To my mind, the right wing has capitalized on declensionist tendencies among the public and the media - tendencies which tap into the respect for tradition moral foundation that Jonathan Haidt has talked about - by advancing a conservative vision of the Founding Fathers and other key authority figures in American history. Instead of fighting battles to get marginalized groups included in the story, the right wing has focused on using history to define the United States a conservative country. The main way they've done this is by portraying the Founding Fathers as Christian conservatives and claiming that the American Revolution was a revolt against government and taxes. They've done a lot of other things as well - trying to appropriate the civil rights movement, discrediting the Great Society programs of the 1960s, reminding people that Abe Lincoln was a Republican, etc. - but they have focused the vast majority of their attention on the Founding Fathers and the Revolutionary War.

This is really smart because the Revolutionary Era is, and will forever remain, the defining period in American history. It is what we all inevitably refer back to when we want to understand the "nature" of our country, which is the major contribution that history makes towards informing our political decision-making.

For this reason, I think it is high time that progressives push back on the conservative campaign to claim the Founding Fathers as their own. Over the course of the next few weeks, I'll be focusing on how we can debunk right wing myths about the Founders, particularly the view that they were extremely religious and advocated a laissez-faire approach to economic policy. Stay tuned.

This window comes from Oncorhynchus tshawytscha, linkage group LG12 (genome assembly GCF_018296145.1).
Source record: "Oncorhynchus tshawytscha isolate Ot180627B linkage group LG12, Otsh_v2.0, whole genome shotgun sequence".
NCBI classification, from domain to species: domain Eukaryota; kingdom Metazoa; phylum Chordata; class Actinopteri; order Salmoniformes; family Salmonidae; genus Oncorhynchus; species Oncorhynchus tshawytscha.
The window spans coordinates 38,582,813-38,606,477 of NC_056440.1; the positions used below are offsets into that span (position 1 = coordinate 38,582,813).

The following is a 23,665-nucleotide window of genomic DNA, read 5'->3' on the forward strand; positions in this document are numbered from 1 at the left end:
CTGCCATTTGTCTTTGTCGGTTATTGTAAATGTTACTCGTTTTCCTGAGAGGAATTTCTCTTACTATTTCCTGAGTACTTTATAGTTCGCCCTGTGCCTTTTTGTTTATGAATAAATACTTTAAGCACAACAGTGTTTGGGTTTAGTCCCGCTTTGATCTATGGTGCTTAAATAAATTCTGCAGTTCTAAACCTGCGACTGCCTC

Thursday, April 12, 2012

How Not to Talk About the Budget

Gene Sperling, Director of the White House's National Economic Council, is a smart man. But he was caught badly off guard by CNBC's Maria Bartiromo in an interview on Tuesday.

In a sad scene that we see time and time again, Bartiromo played the part of the clueless media figure parroting right wing talking points, which in this case were false claims about taxes and the budget. (Brian Beutler has a nice rundown of Bartiromo's faulty line of questioning regarding the budget. In short, Congress passes budgets - not the President.) Meanwhile, Sterling was the typical Democrat who struggles to explain complicated issues and ends up coming off as defensive and out of touch.

Here's a link to the full interview and the most talked about part of it:

In the spirit of our mission to help progressives improve their messaging, I'm going to suggest some ways that Sperling could have done a better job in the interview. (I'll only focus on the material in the clip above.)

  1. First off, it appeared that Sperling was unprepared for Bartiromo's aggressive line of questioning. Knowing that she hosts a show that caters to Wall Street, Sperling should have been prepared for attacks on the budget and the Buffett Rule.
  2. Instead of saying "There is about zero truth to anything in the question," Sperling should have said, "Maria, why are you misleading your viewers?" or "It looks like you don't understand how the budget works." In so doing, Sperling could have gone from defense to offense and controlled the rest of the conversation.
  3. See her smile at the 31 second mark in the clip? That's probably in response to Sperling's decision to defend the White House's budget proposal by saying, "It's the most detailed thing that is out in the United States right now." This is true, but it is ineffective political language. When Bartiromo asked, "What budget?," Sperling should have responded by saying, "Haven't you read it?" Again, this puts her on the defensive and shows her for what she is - totally clueless about how government works.